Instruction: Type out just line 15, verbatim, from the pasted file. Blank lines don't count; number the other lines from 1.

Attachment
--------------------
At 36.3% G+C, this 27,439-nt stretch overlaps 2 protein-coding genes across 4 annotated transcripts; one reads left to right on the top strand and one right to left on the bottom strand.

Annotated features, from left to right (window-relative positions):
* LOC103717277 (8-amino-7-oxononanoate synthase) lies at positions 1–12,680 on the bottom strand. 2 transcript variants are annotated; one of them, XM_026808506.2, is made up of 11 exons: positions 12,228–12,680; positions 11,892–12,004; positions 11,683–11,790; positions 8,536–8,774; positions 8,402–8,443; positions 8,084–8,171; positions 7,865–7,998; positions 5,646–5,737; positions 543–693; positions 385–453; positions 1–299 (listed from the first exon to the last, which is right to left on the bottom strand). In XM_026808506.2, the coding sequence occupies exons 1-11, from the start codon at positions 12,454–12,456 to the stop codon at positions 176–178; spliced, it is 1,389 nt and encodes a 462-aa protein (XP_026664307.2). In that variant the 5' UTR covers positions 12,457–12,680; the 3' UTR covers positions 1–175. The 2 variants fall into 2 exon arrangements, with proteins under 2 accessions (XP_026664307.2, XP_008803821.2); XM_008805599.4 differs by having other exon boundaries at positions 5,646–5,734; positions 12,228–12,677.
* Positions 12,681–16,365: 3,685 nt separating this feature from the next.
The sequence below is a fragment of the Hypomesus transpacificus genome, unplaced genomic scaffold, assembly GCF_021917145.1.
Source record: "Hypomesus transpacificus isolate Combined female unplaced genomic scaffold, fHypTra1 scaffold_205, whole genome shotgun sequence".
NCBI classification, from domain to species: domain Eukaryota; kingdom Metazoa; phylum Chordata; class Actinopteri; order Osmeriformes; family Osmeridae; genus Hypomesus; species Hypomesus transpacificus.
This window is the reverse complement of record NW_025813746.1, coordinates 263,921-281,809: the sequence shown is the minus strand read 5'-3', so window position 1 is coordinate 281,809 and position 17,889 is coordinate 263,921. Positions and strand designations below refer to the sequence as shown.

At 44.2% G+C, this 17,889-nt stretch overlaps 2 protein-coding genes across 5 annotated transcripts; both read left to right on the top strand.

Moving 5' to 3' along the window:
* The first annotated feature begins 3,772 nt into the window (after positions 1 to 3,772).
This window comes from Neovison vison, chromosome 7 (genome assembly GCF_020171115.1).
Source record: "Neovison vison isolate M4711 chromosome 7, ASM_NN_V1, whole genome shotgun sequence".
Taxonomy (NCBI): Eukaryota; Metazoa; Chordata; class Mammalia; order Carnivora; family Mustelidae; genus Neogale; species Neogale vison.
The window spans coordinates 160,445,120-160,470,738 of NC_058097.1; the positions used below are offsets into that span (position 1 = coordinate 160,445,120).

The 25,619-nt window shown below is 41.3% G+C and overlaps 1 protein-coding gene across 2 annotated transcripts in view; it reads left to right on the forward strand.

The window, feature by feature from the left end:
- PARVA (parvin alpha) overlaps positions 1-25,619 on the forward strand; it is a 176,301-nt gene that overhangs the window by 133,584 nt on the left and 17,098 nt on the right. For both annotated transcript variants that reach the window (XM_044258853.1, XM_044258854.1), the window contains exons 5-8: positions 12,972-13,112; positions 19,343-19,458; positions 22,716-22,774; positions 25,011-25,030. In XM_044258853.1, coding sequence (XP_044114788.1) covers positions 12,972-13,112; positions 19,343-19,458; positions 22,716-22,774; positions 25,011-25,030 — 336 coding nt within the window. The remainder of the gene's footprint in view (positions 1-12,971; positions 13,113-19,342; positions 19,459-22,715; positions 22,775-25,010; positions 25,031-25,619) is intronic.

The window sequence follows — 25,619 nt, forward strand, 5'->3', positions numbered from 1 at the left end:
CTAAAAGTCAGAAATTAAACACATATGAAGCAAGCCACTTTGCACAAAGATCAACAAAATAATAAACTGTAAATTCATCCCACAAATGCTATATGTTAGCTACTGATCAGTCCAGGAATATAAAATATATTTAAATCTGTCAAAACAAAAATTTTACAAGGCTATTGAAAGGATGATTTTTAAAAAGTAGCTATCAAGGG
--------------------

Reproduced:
The window spans coordinates 160,445,120-160,470,738 of NC_058097.1; the positions used below are offsets into that span (position 1 = coordinate 160,445,120).